Roughly 35 percent of workers throughout Texas and the rest of the U.S. say they have experienced harassment on the job. This is according to the 2018 Hiscox Workplace Harassment Study that included 500 full-time workers. Of those who said they experienced harassment, half said that it was based on their gender or sex. Companies that fail to recognize and work to put an end to harassment could face negative consequences.
These consequences could include a tarnished brand image as well as financial penalties. However, this could be difficult as 40 percent of survey participants who reported harassment said that they never reported it. Over half cited fears about a hostile work environment after making such a report. Of those who did report harassment, 37 percent felt that their reports were not handled properly. While anyone can commit harassment on the job, 78 percent said that the perpetrator was a man. Furthermore, 73 percent said that this person was in a position of power.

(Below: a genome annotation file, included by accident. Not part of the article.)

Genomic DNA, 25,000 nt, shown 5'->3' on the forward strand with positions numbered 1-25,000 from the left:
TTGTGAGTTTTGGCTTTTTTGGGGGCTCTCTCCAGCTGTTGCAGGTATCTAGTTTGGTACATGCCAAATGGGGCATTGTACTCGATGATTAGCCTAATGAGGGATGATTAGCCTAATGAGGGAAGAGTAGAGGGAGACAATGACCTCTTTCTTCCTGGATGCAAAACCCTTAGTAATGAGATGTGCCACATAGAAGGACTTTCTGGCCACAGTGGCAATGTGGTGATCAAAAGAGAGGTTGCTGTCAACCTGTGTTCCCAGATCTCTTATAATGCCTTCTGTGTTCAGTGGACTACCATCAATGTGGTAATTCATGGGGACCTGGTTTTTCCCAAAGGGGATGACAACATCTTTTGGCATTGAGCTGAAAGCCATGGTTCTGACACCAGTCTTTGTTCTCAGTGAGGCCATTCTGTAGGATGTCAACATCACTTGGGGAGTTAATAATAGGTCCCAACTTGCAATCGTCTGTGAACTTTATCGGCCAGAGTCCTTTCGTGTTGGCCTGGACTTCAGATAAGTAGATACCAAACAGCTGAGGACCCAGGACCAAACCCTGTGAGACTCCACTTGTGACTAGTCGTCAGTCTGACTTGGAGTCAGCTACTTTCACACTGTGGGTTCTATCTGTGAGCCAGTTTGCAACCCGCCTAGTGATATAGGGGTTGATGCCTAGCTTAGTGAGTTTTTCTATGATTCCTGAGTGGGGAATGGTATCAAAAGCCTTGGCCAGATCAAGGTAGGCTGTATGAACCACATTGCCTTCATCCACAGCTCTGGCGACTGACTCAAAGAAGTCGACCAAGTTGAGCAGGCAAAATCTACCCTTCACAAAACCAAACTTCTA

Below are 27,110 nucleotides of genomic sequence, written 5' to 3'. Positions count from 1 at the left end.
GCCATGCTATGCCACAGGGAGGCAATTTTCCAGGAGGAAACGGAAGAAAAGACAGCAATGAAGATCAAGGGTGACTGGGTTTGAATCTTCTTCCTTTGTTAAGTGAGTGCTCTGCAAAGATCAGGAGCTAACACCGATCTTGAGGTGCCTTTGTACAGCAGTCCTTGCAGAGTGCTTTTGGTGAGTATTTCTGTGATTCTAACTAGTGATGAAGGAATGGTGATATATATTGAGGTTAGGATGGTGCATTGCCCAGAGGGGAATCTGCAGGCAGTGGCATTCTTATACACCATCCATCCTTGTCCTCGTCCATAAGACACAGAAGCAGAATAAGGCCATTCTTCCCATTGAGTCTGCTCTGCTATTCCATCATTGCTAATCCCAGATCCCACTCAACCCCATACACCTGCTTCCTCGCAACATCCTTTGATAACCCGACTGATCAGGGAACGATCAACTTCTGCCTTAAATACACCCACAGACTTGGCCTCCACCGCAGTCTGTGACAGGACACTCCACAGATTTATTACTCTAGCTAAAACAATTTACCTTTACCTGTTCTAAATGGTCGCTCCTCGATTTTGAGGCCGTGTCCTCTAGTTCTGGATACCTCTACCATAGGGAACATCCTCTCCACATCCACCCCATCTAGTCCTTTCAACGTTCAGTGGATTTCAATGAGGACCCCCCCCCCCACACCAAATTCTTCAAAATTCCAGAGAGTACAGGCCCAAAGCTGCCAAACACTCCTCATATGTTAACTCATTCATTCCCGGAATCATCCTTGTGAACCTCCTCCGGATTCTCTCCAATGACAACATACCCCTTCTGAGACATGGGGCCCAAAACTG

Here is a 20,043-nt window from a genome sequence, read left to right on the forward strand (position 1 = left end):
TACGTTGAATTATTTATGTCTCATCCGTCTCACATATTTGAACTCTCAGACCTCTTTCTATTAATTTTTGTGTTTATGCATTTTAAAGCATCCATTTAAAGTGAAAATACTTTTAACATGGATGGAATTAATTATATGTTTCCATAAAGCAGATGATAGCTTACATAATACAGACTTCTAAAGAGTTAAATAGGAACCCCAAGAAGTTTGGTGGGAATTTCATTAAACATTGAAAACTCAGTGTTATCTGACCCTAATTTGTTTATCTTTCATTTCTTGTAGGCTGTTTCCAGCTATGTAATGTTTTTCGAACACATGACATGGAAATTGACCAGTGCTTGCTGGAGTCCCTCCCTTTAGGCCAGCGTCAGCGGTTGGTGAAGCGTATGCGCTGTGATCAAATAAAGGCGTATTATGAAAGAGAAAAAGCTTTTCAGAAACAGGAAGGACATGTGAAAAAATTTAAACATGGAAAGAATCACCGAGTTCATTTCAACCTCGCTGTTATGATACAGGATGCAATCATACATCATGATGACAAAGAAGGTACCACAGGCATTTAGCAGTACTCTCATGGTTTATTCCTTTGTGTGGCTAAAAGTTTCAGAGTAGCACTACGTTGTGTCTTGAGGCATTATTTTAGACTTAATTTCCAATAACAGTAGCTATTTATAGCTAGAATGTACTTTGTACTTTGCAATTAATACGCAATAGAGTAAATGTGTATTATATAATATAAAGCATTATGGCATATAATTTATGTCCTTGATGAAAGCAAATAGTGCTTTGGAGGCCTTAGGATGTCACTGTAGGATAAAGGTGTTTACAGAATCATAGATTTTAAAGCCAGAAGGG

According to the Hiscox research, the rate of harassment was the same for companies with less than 200 workers as it was at companies with over 1,000 workers. However, larger companies were more likely to offer anti-harassment training. Furthermore, larger companies were more likely to have updated their harassment policies over the past 12 months compared to smaller firms.
Hearing lewd jokes, being given worse working conditions or facing termination based on a person's sex could all be examples of gender discrimination. The victim of such discrimination may file a lawsuit against their employer. This could be true whether the employer was aware of the harassment or not. An attorney may help a victim collect evidence of discrimination and obtain a favorable outcome in their case.